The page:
2. Lukaski HC. Magnesium, zinc, and chromium nutriture and physical activity. Am J Clin Nutr. 2000;72(suppl):585S–93S.
  3. Nicola V, Berton L, Carraro S, et al. Effect of oral magnesium supplementation on physical performance in healthy elderly women involved in a weekly exercise program:a randomized controlled trial. Am J Clin Nutr. 2014; 100: 974-981.
  4. Kutsal E, Aydemir C, Eldes N, et al. Severe hypermagnesemia as a result of excessive cathartic ingestion in a child without renal failure. Pediatr Emerg Care. 2007;23:570-572.
  5. Center for Disease Control and Prevention. Physical activity: How much physical activity do older adults needs? http://www.cdc.gov/physicalactivity/everyone/guidelines/olderadults.html. Updated June 17, 2014. Accessed November 2, 2014.
  6. Setaro L, Santos-Silva P, Colli C, et al. Magnesium status and the physical performance of volleyball players: effects of magnesium supplementation. Journal Of Sports Sciences[serial online]. March 2014;32(5):438-445. Available from: CINAHL Plus with Full Text, Ipswich, MA. Accessed November 12, 2014.

Will treating a fever lead to wheezing?

November 24th, 2014

By Aric Carroll, PharmD Student

A young child is very susceptible to getting sick, and with that sickness often comes fever. How do most parents treat their child’s fever? The answer for the past few decades has been acetaminophen. In many countries around the world, the first line drug approved for treating fever in children is acetaminophen.1 It has been estimated from one study that up to 75% of all children in Western countries are at some time treated with fever reducing drugs such as acetaminophen.2,3 In the United States acetaminophen use without a physician visit is approved for children as young as 2 years old.4,5 In the past decade, a lot of research has looked at a connection between the rise of acetaminophen use and the rise of asthma in young children.6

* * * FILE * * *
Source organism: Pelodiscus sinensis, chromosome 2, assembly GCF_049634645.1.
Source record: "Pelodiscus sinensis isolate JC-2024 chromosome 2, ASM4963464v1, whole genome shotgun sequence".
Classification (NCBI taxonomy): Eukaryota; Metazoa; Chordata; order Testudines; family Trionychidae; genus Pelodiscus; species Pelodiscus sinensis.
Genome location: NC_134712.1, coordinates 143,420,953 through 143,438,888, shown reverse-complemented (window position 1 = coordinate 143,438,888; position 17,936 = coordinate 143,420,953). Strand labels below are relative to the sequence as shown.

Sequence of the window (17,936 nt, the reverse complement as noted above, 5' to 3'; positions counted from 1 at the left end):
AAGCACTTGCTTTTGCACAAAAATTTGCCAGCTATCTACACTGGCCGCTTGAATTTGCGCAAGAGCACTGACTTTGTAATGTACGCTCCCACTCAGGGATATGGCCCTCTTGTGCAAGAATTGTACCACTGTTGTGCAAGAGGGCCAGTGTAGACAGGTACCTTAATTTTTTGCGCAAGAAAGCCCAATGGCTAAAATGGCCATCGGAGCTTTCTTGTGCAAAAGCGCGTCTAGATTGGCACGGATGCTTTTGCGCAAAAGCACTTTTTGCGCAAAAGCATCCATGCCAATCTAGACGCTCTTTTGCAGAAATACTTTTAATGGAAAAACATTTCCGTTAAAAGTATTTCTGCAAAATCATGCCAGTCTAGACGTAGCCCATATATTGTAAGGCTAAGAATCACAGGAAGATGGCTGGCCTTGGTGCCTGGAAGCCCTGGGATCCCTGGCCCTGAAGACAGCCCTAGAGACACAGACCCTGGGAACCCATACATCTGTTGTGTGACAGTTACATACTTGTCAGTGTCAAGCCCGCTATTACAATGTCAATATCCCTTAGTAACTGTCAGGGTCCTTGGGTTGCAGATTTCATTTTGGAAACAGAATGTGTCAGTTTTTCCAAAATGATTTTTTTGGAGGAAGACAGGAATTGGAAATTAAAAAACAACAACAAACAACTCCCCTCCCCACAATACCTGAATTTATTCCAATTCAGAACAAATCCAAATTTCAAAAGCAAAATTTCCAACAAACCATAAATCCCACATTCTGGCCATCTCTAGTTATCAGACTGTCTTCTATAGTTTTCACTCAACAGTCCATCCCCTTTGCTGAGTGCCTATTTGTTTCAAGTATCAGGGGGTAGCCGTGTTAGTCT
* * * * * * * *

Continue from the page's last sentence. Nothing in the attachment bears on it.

A recent study from the Journal of Korean Medical Science (JKMS)9 investigated the relationship between acetaminophen use and asthma prevalence, but took it a step further to try to see why acetaminophen use could be associated with the condition of asthma. The study particularly looked at a specific gene for a receptor in the body called toll-like receptor 4 (TLR4). This is one of the first studies to focus on the combination of TLR4 modification and acetaminophen use and the risk of asthma associated with that combination. In past studies, modification of the gene for TLR4 has been associated with a higher prevalence rate of asthma.7 It has been suggested that modification at this particular gene affects how the TLR4 functions. Modifications may cause the body to work harder at dealing with fine particles that are inhaled leading to physical symptoms associated with asthma.8 The authors of the recent JKMS study acknowledge that TLR4 facilitates the symptoms of asthma by contributing to the release of reactive oxygen species, which are molecules that cause excess stress on the body. This excess stress can then lead to the release of cells that cause inflammation, cause the airways to be inflamed, and cause bronchial hyperresponsiveness (BHR) or tightening of the airways. The study suggests that modification of the TLR4 gene could cause the receptor to be more abundant and lead to greater asthma symptoms.9